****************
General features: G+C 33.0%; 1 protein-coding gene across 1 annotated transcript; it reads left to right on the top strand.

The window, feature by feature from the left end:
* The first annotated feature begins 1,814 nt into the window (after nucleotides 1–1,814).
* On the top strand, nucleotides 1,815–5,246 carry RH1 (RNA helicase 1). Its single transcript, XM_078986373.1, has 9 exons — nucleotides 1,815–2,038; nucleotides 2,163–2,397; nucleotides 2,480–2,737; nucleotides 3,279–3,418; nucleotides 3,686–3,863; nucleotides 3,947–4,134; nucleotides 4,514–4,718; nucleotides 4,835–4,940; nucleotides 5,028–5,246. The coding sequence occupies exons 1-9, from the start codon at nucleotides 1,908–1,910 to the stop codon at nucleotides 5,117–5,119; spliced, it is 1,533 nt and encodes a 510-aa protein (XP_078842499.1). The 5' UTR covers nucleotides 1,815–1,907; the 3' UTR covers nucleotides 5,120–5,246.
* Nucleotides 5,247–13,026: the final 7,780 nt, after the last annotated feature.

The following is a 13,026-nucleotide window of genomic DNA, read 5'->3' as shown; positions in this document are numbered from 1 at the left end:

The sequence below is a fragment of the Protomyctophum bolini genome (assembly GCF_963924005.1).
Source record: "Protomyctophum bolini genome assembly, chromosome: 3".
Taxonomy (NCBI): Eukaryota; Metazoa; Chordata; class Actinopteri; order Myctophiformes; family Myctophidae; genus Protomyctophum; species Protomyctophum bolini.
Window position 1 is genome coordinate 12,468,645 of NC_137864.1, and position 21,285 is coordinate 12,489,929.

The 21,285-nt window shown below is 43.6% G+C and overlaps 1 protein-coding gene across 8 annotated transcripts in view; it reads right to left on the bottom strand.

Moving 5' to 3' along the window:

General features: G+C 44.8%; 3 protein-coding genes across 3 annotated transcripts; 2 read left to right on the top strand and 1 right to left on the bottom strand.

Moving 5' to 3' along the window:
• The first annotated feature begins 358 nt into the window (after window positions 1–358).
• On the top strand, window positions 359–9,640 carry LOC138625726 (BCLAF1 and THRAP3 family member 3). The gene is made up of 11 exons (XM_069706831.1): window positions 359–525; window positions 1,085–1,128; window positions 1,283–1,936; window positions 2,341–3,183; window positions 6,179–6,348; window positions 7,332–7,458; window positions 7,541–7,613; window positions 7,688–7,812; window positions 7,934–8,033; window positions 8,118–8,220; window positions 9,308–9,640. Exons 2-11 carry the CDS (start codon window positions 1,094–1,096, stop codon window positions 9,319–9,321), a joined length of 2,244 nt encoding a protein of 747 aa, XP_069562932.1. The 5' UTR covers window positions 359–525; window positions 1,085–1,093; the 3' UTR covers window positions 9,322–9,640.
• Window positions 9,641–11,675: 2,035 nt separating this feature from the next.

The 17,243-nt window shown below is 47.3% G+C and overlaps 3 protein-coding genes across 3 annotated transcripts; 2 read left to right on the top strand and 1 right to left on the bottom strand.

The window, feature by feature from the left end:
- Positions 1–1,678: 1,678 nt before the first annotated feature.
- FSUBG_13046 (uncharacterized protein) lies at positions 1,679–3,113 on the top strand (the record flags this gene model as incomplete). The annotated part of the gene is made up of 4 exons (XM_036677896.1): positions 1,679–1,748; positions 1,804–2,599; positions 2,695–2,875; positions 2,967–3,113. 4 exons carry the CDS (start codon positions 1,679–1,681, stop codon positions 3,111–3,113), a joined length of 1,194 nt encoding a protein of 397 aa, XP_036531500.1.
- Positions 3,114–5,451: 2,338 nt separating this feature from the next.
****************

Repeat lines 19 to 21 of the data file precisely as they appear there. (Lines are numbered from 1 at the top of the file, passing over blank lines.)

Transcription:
The window, feature by feature from the left end:
- Positions 1–1,678: 1,678 nt before the first annotated feature.
- FSUBG_13046 (uncharacterized protein) lies at positions 1,679–3,113 on the top strand (the record flags this gene model as incomplete). The annotated part of the gene is made up of 4 exons (XM_036677896.1): positions 1,679–1,748; positions 1,804–2,599; positions 2,695–2,875; positions 2,967–3,113. 4 exons carry the CDS (start codon positions 1,679–1,681, stop codon positions 3,111–3,113), a joined length of 1,194 nt encoding a protein of 397 aa, XP_036531500.1.